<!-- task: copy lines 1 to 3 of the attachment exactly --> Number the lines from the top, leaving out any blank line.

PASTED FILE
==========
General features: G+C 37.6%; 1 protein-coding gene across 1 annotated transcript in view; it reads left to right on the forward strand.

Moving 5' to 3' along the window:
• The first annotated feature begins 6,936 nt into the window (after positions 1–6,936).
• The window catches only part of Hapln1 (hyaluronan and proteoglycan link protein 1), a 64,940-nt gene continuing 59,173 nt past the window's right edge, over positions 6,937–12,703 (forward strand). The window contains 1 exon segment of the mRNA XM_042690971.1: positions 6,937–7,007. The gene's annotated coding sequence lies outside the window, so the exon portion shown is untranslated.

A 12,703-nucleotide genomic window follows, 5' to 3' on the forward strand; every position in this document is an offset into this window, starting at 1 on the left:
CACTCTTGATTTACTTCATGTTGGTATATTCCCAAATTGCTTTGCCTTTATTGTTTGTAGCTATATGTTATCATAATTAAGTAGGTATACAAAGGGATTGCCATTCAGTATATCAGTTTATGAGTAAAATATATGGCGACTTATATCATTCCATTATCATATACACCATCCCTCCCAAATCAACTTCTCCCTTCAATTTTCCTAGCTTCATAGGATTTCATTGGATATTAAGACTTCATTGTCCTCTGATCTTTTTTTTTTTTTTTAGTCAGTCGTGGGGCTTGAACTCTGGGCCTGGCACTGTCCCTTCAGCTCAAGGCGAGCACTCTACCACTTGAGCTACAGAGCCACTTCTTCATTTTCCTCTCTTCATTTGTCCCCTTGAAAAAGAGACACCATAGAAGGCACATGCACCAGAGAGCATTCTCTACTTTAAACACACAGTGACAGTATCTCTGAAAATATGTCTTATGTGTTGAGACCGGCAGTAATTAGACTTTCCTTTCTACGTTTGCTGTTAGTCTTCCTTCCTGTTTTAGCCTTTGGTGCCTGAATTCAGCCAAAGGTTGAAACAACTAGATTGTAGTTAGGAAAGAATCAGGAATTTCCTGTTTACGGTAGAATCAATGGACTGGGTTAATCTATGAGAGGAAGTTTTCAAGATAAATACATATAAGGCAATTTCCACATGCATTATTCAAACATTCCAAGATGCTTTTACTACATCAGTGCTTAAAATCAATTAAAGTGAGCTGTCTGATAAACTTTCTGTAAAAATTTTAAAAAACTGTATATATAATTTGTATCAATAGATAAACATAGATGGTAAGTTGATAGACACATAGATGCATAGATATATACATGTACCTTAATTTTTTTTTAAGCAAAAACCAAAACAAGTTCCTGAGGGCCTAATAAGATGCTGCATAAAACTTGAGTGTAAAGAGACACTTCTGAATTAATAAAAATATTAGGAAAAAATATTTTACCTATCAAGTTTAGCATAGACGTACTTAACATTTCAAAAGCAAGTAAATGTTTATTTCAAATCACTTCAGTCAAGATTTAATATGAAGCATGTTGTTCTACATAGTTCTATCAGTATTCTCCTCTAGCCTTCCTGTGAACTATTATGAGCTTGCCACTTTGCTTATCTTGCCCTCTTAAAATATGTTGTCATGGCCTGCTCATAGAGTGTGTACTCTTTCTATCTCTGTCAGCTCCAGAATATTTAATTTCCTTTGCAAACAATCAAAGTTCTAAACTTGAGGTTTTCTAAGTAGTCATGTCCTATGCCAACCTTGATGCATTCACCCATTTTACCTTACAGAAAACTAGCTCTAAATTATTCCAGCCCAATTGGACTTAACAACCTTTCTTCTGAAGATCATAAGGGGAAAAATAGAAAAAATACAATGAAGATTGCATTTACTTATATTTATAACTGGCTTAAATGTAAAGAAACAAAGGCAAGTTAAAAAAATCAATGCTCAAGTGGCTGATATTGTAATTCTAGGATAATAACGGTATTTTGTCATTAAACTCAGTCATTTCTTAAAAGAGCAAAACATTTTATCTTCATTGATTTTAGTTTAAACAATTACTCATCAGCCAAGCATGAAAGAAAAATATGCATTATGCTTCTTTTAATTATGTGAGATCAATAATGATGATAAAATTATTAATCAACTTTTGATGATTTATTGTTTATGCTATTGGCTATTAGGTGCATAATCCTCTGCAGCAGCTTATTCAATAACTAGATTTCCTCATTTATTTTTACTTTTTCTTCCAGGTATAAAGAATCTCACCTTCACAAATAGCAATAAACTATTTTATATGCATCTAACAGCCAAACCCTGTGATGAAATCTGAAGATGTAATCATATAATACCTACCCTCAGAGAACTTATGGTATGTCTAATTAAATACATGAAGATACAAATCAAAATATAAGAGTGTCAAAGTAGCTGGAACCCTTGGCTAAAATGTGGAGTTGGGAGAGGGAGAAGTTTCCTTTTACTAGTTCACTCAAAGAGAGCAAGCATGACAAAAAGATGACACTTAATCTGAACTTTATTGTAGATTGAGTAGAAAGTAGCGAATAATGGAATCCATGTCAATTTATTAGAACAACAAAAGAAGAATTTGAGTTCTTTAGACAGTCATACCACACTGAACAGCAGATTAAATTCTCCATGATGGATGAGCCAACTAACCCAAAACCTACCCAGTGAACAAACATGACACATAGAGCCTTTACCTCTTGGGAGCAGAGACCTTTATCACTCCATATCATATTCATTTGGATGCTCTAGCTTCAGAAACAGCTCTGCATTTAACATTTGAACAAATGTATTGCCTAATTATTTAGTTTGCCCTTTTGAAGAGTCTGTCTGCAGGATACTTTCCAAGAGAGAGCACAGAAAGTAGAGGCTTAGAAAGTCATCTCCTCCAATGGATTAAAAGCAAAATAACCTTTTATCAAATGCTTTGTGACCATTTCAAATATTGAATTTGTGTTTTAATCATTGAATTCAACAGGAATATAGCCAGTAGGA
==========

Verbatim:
General features: G+C 37.6%; 1 protein-coding gene across 1 annotated transcript in view; it reads left to right on the forward strand.

Moving 5' to 3' along the window:
• The first annotated feature begins 6,936 nt into the window (after positions 1–6,936).